What kinds of foods do you need to have in your diet?
There is no one-size-fits-all solution to eating for performance: the only general rule is to eat a healthy, balanced diet and cut out processed food, such as white bread, white rice and refined sugars.
Making the sacrifices to get in shape, hit the gym and hone your sporting prowess is tough enough but what separates elite athletes from their amateur counterparts is how they look after themselves in the kitchen.
The needs of footballers, rugby players, cyclists or bodybuilders are completely different. Having said that, rugby players and bodybuilders will be looking to maximise bulk and body mass; while footballers and cyclists need to compliment their protein intake with a build-up of carbs nearer to competitions and match days.
Regardless of which sport you play, there are some nutrients that are essential for improving performance – namely, iron, to boost the blood’s oxygen supply: spinach and broccoli, as well as seafood and beans all have high iron content. In order for your body to absorb all of that iron goodness, you’ll also need to have a decent vitamin C intake – so eat your greens, but don’t forget to eat citruses, capsicum peppers and strawberries.
Carbohydrates are essential of course – but the intake for carbs needs to be carefully managed and should be built-into the dietary plan and increase in the days leading up to competing; on the day of competition or match, large should be avoided and replaced with high energy snacks. For example, steel-cut oats, bananas and almonds all offer slow-release carbs that will help your body release energy while you perform.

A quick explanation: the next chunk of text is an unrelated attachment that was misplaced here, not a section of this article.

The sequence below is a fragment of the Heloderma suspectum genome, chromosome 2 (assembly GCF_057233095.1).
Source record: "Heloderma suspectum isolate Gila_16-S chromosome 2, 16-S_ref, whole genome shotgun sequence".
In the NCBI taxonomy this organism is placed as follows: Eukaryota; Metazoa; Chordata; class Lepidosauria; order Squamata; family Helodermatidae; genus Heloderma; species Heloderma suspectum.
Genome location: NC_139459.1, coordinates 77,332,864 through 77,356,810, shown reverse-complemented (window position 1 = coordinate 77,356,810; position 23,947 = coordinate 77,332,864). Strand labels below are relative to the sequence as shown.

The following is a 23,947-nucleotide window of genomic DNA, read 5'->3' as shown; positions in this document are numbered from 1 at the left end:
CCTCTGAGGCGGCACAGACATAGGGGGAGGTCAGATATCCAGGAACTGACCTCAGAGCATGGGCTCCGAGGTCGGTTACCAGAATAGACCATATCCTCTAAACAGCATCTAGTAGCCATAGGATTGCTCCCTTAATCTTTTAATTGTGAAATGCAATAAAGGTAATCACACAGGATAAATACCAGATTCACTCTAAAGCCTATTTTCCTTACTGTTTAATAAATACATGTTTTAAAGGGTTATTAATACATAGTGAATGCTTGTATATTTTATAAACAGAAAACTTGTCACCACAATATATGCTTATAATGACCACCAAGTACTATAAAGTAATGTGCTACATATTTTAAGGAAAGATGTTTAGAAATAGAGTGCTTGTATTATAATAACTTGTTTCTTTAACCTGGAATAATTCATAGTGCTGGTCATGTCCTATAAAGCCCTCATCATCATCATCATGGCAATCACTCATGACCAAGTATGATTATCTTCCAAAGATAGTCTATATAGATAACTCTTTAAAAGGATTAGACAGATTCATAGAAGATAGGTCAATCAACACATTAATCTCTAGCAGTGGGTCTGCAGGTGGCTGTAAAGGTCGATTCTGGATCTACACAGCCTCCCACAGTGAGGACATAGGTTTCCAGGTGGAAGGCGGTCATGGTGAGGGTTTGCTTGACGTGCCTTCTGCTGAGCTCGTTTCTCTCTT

Proteins and saturated fats are also vital for muscle repair and growth – chicken, fish, eggs and milk. Legumes, such as chickpeas and kidney beans are also rich sources of protein and can add further nutrition to salads. Fats also play a role in helping the body access stored carbohydrates – known as glycogen – and ensuring your diet has enough healthy fats, from avocados, nuts, seeds and lean meat for high-intensity workouts.
Vitamins B6 and B12 are used by the body to convert proteins and sugars into energy, and any competitor taking part in high-intensity exercise should seek out these in lentils, peanuts, tuna and beans.
Calcium is essential for strong bones and skeletal structure – but diary and particularly milk, while high in calcium is also full of electrolytes, which is particularly good for helping the body to recover after intense exercise by rehydrating the body. Calcium intake also helps to ward off cramp – so a must for those who run, cycle or play football. Making the sacrifices to get in shape, hit the gym and hone your sporting prowess is tough enough but what separates elite athletes from their amateur counterparts is how they look after themselves in the kitchen.